BOSTON -- A little-noticed provision in a new federal education law is requiring high schools to hand over to military recruiters some key information about its juniors and seniors: name, address and phone number.
The Pentagon says the information will help it recruit young people to defend their country. But the new law disturbs parents and administrators in some liberal communities that aren't exactly gung-ho about the armed forces.
Some say the law violates students' privacy and creates a moral dilemma over the military's ''don't ask, don't tell'' policy on gays.
''I find it appalling that the school is sending out letters to do the job of the military,'' said Amy Lang, the parent of a student at Cambridge Rindge and Latin School, where Coke was once banned in a protest against the soda giant's investments in apartheid South Africa. ''It's clearly an invasion of my daughter's privacy.''
The No Child Left Behind law, signed last January, pumps billions into education but also gives military recruiters access to the names, addresses and phone numbers of students in 22,000 schools. The law also says that schools must give the military the same access to their campuses that businesses and college recruiters enjoy.
School systems that fail to comply could lose federal money. The measure also applies to private schools receiving federal funding. But Quaker schools and others that have a religious objection to military service can get out of the requirement.
Students and parents who oppose the law can keep their information from being turned over to the military, but they must sign and return an ''opt-out'' form.
The Boston school system, which has 7,500 juniors and seniors, included the opt-out notice in a take-home student handbook, but fewer than a dozen parents opted out.
So far, 95 percent of the nation's schools are in compliance, said Pentagon spokesperson Maj. Sandra Troeber. She would not identify the other schools. But Education Department spokesperson Dan Langan said that the current focus is on cooperation and that no schools have been sanctioned.
Federal law already requires men to register with the Selective Service within 30 days of turning 18. The new law, however, enables the Pentagon to reach potential recruits when they are 15 or 16.
In New York City, Daniel Alterman was taken aback when his 15-year-old son, a junior at Stuyvesant High, received a recruitment letter.
''Parents are in the dark,'' Alterman said. ''It freaked me out. I didn't sign up to support the military effort.''
Alterman said after he opted out, his son received another letter, this one promoting scholarships. ''It was very seductive. They didn't say anything about risk to personal safety,'' Alterman said.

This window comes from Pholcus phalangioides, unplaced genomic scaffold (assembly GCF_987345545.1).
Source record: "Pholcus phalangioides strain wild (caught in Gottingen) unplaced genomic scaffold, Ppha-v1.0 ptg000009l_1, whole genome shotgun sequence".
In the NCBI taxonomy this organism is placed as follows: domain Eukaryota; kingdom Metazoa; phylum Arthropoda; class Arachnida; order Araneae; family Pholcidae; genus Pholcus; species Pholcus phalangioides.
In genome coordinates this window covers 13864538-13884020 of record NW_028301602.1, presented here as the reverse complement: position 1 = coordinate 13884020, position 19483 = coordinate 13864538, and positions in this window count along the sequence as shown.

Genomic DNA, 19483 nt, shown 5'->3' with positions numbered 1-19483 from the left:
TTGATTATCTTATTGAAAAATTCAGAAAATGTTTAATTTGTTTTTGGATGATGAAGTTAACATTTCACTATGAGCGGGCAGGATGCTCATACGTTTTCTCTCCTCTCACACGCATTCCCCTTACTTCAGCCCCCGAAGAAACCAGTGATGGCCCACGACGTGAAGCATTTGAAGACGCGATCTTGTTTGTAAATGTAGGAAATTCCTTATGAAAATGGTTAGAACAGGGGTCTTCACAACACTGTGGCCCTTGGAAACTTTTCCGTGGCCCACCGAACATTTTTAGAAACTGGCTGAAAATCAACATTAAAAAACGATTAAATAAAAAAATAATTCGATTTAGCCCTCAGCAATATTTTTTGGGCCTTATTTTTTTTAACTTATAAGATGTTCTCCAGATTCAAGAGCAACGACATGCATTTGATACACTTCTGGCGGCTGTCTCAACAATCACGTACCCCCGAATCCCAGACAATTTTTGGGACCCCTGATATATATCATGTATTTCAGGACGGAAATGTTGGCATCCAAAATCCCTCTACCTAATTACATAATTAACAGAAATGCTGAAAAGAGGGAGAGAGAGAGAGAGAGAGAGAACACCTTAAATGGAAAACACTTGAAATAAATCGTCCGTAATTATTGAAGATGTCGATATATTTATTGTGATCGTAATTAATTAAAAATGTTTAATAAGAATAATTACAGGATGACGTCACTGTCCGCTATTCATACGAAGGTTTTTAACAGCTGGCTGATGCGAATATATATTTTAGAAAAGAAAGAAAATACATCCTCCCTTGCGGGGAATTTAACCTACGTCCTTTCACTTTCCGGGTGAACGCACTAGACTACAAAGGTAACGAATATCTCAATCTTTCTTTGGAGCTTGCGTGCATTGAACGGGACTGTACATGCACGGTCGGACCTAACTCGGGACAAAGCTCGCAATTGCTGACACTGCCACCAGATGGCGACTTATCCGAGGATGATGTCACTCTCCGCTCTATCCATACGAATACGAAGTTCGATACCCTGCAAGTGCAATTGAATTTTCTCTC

Among those objecting to the new requirements is the New York City chapter of the American Civil Liberties Union. Executive director Donna Lieberman said that the opt-out provision is inadequate and that schools should be doing more to protect students' privacy.
In a letter last month, Defense Secretary Donald Rumsfeld and Education Secretary Rod Paige reminded high school administrators of their duty, and cited ''the excellent educational opportunities the military affords, as well as an environment that encourages the development of strong character and leadership skills.''
The Pentagon said better access to students could also hold down the rising costs of recruitment. Over the past decade, the cost per recruit has nearly doubled from $6,500 to $11,600.
Before the law, military recruiters could meet with students in Cambridge and Northampton on campus only if the student sought them out, and then only at a meeting attended by a guidance counselor. But Cambridge held a military career fair at the high school a month ago.
''It's a vast departure from the way we've done business,'' said Donna Harlan, an associate superintendent in the Northampton school system. ''We are not in the business of giving lists of names of kids to anybody. That was tough. The issue was if we were to receive federal or state money, we had to comply with the law.''
The law also spelled the end of a 6-year ban on military recruiting on campus in Portland, Ore. After contending that the ''don't ask, don't tell'' policy discriminates against gays, the school system now gives recruiters a shot at its 16,000 students.
In Massachusetts, Framingham High senior April Middleton decided over lunch recently that maybe the military is in her future after talking with Army National Guard Sgt. Louis Perrin, a recruiter who visited the cafeteria.
Middleton, 18, said she plans to enlist after she graduates, and the prospect of war has not scared her off. ''Sometimes you've got to make sacrifices,'' she said.
Sometimes, however, recruiters battle hostility.
''One teacher said we were trying to brainwash kids. All we were doing was handing out pencils,'' Perrin said. ''We're not trying to invade anybody's privacy. We're just trying to protect their freedoms.''
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